According to newly published figures from Statistics Iceland (SI), the CPI rose 0.59% month-on-month in October, raising twelve-month inflation from 4.4% in September to 4.5%. The CPI excluding housing rose by 0.47% during the month, however, and twelve-month inflation thus measured was 3.0%. The numbers show both that there is a significant difference between inflation with and without the housing component, and that inflationary pressures are rather widespread at present.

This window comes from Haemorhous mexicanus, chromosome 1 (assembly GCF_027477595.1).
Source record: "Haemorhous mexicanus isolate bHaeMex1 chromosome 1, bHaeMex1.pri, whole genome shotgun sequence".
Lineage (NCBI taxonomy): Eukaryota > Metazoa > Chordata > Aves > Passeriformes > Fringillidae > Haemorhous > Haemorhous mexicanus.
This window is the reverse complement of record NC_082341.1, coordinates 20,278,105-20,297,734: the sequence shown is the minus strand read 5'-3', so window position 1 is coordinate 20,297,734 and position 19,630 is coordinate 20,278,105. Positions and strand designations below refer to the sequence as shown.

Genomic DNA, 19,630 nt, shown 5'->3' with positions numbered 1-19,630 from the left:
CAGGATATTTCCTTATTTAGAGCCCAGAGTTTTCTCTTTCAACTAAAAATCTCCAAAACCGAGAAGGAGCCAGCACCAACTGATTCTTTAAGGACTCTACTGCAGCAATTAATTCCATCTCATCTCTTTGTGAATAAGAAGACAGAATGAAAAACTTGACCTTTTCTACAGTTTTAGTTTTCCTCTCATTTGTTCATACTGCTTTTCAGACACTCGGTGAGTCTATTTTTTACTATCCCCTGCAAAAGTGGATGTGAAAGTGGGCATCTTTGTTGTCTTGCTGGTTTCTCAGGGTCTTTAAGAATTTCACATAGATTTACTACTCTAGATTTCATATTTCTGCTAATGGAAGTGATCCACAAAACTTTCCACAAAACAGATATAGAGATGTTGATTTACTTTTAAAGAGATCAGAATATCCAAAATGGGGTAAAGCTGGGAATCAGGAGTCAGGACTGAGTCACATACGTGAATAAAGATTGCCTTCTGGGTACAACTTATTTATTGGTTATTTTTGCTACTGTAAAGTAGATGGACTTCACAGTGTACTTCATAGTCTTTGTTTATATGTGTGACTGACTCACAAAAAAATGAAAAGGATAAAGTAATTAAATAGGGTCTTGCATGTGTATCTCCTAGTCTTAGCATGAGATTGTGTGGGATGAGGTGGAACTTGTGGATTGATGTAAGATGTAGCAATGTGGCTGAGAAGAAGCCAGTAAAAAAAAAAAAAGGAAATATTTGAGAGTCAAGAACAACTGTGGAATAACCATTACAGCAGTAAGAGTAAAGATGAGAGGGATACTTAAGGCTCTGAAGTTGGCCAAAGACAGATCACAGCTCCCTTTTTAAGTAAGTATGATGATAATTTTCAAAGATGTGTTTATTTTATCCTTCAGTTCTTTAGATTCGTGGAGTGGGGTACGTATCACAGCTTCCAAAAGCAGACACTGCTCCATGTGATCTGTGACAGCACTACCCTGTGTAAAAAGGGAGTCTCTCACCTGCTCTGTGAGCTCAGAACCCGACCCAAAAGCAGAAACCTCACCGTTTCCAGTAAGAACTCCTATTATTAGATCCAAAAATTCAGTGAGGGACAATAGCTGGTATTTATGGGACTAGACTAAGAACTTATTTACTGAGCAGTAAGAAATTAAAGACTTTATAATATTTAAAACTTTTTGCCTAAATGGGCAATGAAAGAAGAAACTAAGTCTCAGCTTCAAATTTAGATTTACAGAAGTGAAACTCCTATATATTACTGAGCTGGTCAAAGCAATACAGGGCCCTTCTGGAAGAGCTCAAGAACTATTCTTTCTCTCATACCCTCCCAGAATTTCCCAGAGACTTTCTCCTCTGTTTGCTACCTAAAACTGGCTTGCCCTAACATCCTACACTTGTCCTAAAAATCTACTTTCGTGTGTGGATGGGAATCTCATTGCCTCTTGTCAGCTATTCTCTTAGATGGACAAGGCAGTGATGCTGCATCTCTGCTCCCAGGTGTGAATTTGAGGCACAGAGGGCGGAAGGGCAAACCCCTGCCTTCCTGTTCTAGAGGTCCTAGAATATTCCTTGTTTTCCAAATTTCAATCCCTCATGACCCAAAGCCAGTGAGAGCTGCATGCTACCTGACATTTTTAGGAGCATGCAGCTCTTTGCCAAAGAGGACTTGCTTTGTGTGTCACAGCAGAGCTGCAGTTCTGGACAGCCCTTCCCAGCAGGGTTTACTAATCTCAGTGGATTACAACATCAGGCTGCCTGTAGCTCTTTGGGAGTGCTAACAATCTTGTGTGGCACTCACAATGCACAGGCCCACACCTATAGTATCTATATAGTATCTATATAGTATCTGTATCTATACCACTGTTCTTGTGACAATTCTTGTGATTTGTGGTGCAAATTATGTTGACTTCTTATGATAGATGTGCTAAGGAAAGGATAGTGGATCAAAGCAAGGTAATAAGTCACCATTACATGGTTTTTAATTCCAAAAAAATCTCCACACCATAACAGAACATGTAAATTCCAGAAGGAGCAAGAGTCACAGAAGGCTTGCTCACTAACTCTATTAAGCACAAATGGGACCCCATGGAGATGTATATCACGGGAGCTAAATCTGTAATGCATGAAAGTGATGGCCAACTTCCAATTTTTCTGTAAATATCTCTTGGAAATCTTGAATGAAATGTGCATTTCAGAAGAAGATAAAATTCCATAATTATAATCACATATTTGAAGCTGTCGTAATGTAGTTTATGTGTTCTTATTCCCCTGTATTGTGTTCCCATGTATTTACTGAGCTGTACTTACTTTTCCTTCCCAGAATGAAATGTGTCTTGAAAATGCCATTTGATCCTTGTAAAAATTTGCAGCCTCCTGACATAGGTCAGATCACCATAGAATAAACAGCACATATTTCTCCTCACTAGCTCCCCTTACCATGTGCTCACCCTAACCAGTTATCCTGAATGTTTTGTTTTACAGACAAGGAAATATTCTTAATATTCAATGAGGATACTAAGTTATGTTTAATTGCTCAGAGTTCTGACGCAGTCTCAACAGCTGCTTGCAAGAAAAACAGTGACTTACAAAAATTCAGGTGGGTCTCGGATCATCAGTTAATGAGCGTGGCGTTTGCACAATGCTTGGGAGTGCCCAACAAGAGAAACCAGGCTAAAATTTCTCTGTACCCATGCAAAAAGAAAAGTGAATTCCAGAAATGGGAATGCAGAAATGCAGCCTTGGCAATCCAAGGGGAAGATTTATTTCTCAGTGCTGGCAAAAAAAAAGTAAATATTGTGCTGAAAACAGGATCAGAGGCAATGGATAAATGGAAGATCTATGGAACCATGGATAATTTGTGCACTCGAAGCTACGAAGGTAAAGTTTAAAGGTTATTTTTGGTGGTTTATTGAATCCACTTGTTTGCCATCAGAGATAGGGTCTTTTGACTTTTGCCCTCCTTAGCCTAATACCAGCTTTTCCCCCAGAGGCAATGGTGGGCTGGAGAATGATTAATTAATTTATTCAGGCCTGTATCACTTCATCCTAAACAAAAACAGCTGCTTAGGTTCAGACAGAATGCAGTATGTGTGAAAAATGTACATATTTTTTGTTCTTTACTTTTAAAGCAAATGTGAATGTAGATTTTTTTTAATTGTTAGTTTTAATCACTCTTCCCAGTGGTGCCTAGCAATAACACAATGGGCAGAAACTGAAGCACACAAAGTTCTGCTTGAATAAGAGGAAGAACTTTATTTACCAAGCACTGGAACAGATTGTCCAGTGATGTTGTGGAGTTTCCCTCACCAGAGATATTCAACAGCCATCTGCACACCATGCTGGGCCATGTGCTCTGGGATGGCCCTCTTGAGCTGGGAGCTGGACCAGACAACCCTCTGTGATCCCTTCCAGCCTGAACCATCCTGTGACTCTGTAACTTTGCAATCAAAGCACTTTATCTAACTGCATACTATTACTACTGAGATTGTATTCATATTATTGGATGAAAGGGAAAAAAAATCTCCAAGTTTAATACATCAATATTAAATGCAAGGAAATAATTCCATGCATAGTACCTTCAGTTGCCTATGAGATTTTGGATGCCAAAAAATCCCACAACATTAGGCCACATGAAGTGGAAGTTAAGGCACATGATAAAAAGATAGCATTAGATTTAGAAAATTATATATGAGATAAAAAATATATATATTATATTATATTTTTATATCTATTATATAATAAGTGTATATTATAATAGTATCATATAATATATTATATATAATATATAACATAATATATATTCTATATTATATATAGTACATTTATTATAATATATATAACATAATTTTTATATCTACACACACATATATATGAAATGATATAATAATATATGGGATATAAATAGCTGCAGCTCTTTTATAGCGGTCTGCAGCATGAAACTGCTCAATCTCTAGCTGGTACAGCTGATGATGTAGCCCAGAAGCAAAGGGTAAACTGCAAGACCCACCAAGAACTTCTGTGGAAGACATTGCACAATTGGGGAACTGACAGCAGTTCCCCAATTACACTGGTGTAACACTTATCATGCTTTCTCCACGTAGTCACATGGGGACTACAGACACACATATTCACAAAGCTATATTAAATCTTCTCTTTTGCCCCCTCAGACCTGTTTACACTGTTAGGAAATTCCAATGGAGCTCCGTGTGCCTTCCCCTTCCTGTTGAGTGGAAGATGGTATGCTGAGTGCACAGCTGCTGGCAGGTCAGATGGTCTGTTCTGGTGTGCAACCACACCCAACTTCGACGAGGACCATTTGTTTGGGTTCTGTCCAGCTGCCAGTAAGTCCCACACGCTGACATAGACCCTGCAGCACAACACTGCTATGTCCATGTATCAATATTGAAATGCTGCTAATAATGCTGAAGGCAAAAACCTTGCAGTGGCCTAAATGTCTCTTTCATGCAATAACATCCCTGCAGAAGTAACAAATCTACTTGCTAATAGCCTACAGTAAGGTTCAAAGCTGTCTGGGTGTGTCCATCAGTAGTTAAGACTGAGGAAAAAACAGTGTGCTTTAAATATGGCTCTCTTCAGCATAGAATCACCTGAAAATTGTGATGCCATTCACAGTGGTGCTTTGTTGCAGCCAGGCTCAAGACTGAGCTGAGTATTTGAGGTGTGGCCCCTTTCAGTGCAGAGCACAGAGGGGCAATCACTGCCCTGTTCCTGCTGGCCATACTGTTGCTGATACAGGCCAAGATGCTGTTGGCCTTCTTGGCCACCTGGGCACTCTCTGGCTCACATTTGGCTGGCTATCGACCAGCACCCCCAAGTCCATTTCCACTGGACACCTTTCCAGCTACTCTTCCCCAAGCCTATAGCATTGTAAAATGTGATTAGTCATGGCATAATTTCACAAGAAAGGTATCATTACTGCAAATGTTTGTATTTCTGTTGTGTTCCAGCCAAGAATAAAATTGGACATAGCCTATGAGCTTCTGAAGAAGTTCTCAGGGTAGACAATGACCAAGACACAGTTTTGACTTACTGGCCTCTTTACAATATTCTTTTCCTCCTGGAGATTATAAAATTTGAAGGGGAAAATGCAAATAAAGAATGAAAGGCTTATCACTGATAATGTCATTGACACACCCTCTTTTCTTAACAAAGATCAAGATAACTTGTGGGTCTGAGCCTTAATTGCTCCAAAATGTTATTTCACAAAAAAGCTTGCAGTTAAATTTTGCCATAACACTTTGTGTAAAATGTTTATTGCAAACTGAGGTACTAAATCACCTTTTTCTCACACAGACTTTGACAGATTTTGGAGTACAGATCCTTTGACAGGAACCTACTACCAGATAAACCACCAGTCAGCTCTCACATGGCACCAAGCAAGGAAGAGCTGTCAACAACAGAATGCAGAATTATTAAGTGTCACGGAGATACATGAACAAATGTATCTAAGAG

The October measurement is at the upper end of official forecasts. We had projected a rise of 0.5% between months, whereas forecasts as a whole lay in the 0.5-0.6% range. The difference between our forecast and SI’s measurement lies mainly in the housing component – both imputed rent and home maintenance – and the furniture and housewares component, both of which rose more than we had projected. On the other hand, airfares fell markedly month-on-month, contrary to our expectations.